Acting on information received from the Romanian Intelligence Service (SRI), border police detained on 5 September an Egyptian citizen who allegedly is a member of Islamic Jihad, Romanian Radio, Mediafax, and Reuters reported. The SRI said Rezk Karim Zekri Saad was attempting illegally to cross the border into Hungary. On 7 September, Mediafax carried a SRI press release saying that together with Saad, they also have detained an Egyptian national resident of Romania, as well as a Romanian man and woman suspected of serving as guides in the border-crossing attempt. The SRI said that after entering Romanian territory legally on 13 August, Saad was placed under surveillance and his telephone calls were tapped. It also said it has received no response from the Egyptian intelligence service to its inquiry concerning the alleged existence of Islamic terrorist bases on Romanian territory, and denied that such bases exist. The SRI said it was cooperating with other foreign-intelligence services in its attempts to elucidate Saad's case (see "RFE/RL Newsline," 5 September 2003). MS

U.S. Ambassador to Romania Michael Guest said on 6 September that he regrets that Premier Adrian Nastase "does not share" Guest's concern about the way public funds are being spent in Romania, Mediafax reported, citing an official embassy press release. Guest added that he knows many Romanians do share that concern and that the concern is also shared by EU and World Bank officials, as well as by governments other than the U.S. administration. Guest was responding to a statement made in Piatra-Neamt by Nastase on 3 September. The premier said that he "cannot remember" many corruption scandals in Romania and that Romanians have a propensity to an unwarranted "self-stigmatization and self-victimization." Nastase said that corruption is a phenomenon specific of all transition countries and other countries have scandals much bigger than Romania ever did. He added that "some people from abroad" exaggerate the magnitude of Romanian corruption, and hinted that this was in preparation for attempts to engineer a change of government in Romania. MS

Foreign Minister Mircea Geoana told the informal gathering of current and candidate EU foreign ministers in Riva del Garda, Italy, on 6 September, that Bucharest does not want the Intergovernmental Conference on the European Constitution project to "reopen the document for debate," but wants some points in it "clarified," Mediafax reported. While the large current members want the document approved at the October conference in Rome, smaller states want some of its stipulations reopened for debate. Romania and Bulgaria have "observer status" at the planned conference. MS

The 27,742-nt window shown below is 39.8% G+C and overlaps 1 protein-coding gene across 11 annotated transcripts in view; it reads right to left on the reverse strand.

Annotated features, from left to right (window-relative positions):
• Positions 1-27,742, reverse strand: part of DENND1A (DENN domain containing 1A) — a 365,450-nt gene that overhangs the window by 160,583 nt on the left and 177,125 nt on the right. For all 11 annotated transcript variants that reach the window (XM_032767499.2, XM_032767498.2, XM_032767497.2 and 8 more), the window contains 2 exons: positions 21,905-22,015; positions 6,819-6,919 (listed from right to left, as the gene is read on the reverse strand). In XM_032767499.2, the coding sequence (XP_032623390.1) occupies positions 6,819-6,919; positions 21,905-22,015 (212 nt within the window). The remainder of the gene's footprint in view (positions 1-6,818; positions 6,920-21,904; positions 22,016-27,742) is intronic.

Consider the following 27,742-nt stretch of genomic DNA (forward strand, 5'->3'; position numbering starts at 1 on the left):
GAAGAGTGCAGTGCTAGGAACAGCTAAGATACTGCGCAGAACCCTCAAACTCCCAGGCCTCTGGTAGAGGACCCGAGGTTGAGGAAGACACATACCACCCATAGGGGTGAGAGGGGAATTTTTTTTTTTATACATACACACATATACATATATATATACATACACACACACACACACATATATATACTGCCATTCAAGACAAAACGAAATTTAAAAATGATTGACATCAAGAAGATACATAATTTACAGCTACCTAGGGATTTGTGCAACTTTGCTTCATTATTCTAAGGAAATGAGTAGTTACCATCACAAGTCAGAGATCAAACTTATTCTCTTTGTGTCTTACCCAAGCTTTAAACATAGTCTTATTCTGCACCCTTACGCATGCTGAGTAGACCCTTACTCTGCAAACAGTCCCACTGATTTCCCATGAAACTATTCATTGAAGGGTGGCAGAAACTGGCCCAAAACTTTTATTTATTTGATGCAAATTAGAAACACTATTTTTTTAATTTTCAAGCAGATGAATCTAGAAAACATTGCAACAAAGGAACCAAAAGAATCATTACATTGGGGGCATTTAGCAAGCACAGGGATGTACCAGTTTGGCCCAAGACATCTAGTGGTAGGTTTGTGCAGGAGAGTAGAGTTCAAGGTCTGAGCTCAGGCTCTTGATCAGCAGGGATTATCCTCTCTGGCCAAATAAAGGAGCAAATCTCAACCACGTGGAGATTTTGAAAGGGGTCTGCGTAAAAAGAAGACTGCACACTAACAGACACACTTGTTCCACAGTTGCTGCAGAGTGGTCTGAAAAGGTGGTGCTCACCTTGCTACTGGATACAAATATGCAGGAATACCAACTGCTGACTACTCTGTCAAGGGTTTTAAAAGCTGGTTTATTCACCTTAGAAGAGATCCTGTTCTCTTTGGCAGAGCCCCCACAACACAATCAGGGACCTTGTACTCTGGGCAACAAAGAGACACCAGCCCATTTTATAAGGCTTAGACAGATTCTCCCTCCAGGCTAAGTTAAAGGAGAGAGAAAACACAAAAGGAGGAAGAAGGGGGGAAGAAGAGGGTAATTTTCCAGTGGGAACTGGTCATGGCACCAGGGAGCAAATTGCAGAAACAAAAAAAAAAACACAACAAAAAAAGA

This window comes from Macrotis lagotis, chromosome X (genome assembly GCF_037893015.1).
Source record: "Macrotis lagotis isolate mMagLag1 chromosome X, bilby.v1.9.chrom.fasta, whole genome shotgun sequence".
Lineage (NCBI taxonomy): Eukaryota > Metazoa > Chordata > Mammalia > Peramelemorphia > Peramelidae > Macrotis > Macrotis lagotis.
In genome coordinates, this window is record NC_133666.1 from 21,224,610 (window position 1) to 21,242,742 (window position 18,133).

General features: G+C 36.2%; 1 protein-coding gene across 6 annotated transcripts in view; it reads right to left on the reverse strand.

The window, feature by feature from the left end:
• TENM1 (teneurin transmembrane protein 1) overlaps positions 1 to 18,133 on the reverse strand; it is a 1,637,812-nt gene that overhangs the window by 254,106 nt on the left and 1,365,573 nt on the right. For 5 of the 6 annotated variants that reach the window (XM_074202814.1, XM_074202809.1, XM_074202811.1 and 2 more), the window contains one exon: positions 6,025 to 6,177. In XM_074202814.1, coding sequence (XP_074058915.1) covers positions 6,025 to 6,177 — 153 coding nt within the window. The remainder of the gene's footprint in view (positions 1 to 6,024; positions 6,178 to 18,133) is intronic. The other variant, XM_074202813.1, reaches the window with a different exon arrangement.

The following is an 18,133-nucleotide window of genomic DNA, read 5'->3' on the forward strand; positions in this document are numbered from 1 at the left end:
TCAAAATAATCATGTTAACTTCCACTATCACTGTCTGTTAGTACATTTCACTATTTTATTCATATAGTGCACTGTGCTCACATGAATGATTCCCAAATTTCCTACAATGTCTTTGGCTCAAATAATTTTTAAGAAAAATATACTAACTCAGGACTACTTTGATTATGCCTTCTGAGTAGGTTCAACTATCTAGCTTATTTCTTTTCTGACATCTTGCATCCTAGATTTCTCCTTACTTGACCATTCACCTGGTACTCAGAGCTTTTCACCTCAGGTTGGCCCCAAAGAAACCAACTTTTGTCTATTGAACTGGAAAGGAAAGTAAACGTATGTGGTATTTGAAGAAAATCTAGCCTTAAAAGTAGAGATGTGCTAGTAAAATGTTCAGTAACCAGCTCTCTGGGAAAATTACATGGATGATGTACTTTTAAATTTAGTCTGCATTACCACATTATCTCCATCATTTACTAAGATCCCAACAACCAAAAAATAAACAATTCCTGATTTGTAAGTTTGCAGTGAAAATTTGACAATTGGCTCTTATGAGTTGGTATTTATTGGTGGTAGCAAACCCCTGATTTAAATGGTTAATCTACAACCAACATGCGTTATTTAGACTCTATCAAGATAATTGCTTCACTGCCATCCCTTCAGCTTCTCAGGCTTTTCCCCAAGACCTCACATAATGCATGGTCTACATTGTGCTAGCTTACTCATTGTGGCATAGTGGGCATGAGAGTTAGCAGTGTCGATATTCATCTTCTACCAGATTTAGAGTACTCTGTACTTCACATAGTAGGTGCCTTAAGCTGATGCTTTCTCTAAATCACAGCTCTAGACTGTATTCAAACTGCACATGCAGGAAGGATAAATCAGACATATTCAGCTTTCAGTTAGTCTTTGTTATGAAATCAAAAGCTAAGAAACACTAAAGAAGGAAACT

Democratic Party Chairman Train Basescu said on 5 September that if his party rejects the proposal for an alliance with the National Liberal Party (PNL), he will resign as party chairman, RFE/RL's Bucharest bureau reported. PNL Chairman Theodor Stolojan made a similar declaration last week (see "RFE/RL Newsline," 4 September 2003). MS

The Prosecutor-General's Office has rejected the request by miners' leader Miron Cozma for a retrial, the private Antena 1 television channel reported on 5 September. Cozma, serving an 18-year prison sentence, has asked the Prosecutor-General's Office to initiate the "extraordinary appeal" procedure that makes possible retrials in sentences that are final. On 7 September, Romanian Radio reported that former Prosecutor-General Tanase Joita decided on 20 August to reject the request. Cozma can still hope for a presidential pardon (see "RFE/RL Newsline," 21 and 23 July 2003). MS

In a message to the U.S. Congress, OSCE Chairman in Office Jaap de Hoop Scheffer said that "EU participation in an international peacekeeping operation in Transdniester would be of major importance taking into consideration that the Moldovan Republic will become the immediate neighbor of an enlarged EU," Flux reported on 5 September. He stressed that the main aim of the OSCE is "reaching a political solution of the Transdniester problem" and added that the OSCE "is ready to double its the next few months" to achieve this purpose. Scheffer, who is the Dutch foreign minister, emphasized that the continuation of U.S. assistance in the negotiation process is very important, as is the Russian Federation's abiding by its pledge to withdraw its military forces and equipment from the region by end 2003. This is the first time that Scheffer has officially mentioned the possibility of having EU forces participate in peacekeeping operations in Transdniester after an agreement is reached there by the two conflicting sides. MS

William Hill, the OSCE mission chief in Moldova, said on 5 September that the participation of EU troops in peacekeeping in Transdniester would be welcome, provided it takes place under the auspices of the OSCE, Flux reported. Hill said the participants in the current negotiations have already examined several possibilities of including EU troops in those forces, but added "the issue is still under examination." Hill also said the peacekeeping mission should be limited in time and "involve a small contingent of multinational forces," according to Infotag. MS

Addressing the gathering of current and candidate EU foreign ministers in Riva del Garda, Italy, Romanian Foreign Minister Geoana said his country "salutes" and has "encouraged" greater focusing by the EU on the Transdniester conflict, Mediafax reported. Geoana said Bucharest would welcome EU involvement in peacekeeping operations in the region, as proposed by Scheffer, the Dutch OSCE chairman in office. MS

During a two-day informal visit to Russia, President Georgi Parvanov on 5 and 6 September met with his Russian counterpart Vladimir Putin at the Black Sea resort of Sochi, reported. The talks focused on Russian plans to invest in the Bulgarian energy sector by carrying out repair works on the controversial No. 3 and No. 4 blocks of the Kozloduy nuclear-power plant, and by helping to build additional nuclear-power facilities. The presidents also discussed plans by Gazprom and LUKoil to step up their investments in Bulgaria. UB